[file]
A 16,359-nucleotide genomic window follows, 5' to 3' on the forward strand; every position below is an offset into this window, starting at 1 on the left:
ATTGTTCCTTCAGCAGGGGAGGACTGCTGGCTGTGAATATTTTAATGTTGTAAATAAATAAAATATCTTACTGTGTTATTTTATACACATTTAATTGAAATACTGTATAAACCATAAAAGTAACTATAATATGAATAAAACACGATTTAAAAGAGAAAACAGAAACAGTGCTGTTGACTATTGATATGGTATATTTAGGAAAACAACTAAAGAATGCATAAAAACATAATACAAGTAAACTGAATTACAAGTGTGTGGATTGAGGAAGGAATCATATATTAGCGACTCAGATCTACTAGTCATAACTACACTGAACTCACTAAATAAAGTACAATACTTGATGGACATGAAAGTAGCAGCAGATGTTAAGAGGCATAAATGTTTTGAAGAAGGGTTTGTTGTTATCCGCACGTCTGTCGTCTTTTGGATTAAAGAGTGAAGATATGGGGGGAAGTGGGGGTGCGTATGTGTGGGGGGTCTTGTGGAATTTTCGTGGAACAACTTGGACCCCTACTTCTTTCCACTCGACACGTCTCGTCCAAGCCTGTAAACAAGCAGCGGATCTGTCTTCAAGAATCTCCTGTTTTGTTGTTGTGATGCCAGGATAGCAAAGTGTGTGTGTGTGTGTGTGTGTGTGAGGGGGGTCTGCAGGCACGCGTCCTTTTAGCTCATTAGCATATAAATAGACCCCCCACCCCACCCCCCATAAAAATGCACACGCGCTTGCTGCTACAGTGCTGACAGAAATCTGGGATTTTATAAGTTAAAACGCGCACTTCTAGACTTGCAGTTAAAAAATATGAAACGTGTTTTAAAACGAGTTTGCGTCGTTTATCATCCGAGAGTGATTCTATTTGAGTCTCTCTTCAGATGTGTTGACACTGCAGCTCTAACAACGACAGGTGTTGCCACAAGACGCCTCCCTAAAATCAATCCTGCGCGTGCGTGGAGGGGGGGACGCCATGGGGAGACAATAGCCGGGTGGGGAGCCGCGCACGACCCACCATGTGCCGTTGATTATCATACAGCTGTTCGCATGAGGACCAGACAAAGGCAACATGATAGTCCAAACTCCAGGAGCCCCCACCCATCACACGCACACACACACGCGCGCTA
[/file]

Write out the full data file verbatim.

A 16,359-nucleotide genomic window follows, 5' to 3' on the forward strand; every position below is an offset into this window, starting at 1 on the left:
ATTGTTCCTTCAGCAGGGGAGGACTGCTGGCTGTGAATATTTTAATGTTGTAAATAAATAAAATATCTTACTGTGTTATTTTATACACATTTAATTGAAATACTGTATAAACCATAAAAGTAACTATAATATGAATAAAACACGATTTAAAAGAGAAAACAGAAACAGTGCTGTTGACTATTGATATGGTATATTTAGGAAAACAACTAAAGAATGCATAAAAACATAATACAAGTAAACTGAATTACAAGTGTGTGGATTGAGGAAGGAATCATATATTAGCGACTCAGATCTACTAGTCATAACTACACTGAACTCACTAAATAAAGTACAATACTTGATGGACATGAAAGTAGCAGCAGATGTTAAGAGGCATAAATGTTTTGAAGAAGGGTTTGTTGTTATCCGCACGTCTGTCGTCTTTTGGATTAAAGAGTGAAGATATGGGGGGAAGTGGGGGTGCGTATGTGTGGGGGGTCTTGTGGAATTTTCGTGGAACAACTTGGACCCCTACTTCTTTCCACTCGACACGTCTCGTCCAAGCCTGTAAACAAGCAGCGGATCTGTCTTCAAGAATCTCCTGTTTTGTTGTTGTGATGCCAGGATAGCAAAGTGTGTGTGTGTGTGTGTGTGTGTGAGGGGGGTCTGCAGGCACGCGTCCTTTTAGCTCATTAGCATATAAATAGACCCCCCACCCCACCCCCCATAAAAATGCACACGCGCTTGCTGCTACAGTGCTGACAGAAATCTGGGATTTTATAAGTTAAAACGCGCACTTCTAGACTTGCAGTTAAAAAATATGAAACGTGTTTTAAAACGAGTTTGCGTCGTTTATCATCCGAGAGTGATTCTATTTGAGTCTCTCTTCAGATGTGTTGACACTGCAGCTCTAACAACGACAGGTGTTGCCACAAGACGCCTCCCTAAAATCAATCCTGCGCGTGCGTGGAGGGGGGGACGCCATGGGGAGACAATAGCCGGGTGGGGAGCCGCGCACGACCCACCATGTGCCGTTGATTATCATACAGCTGTTCGCATGAGGACCAGACAAAGGCAACATGATAGTCCAAACTCCAGGAGCCCCCACCCATCACACGCACACACACACGCGCGCTA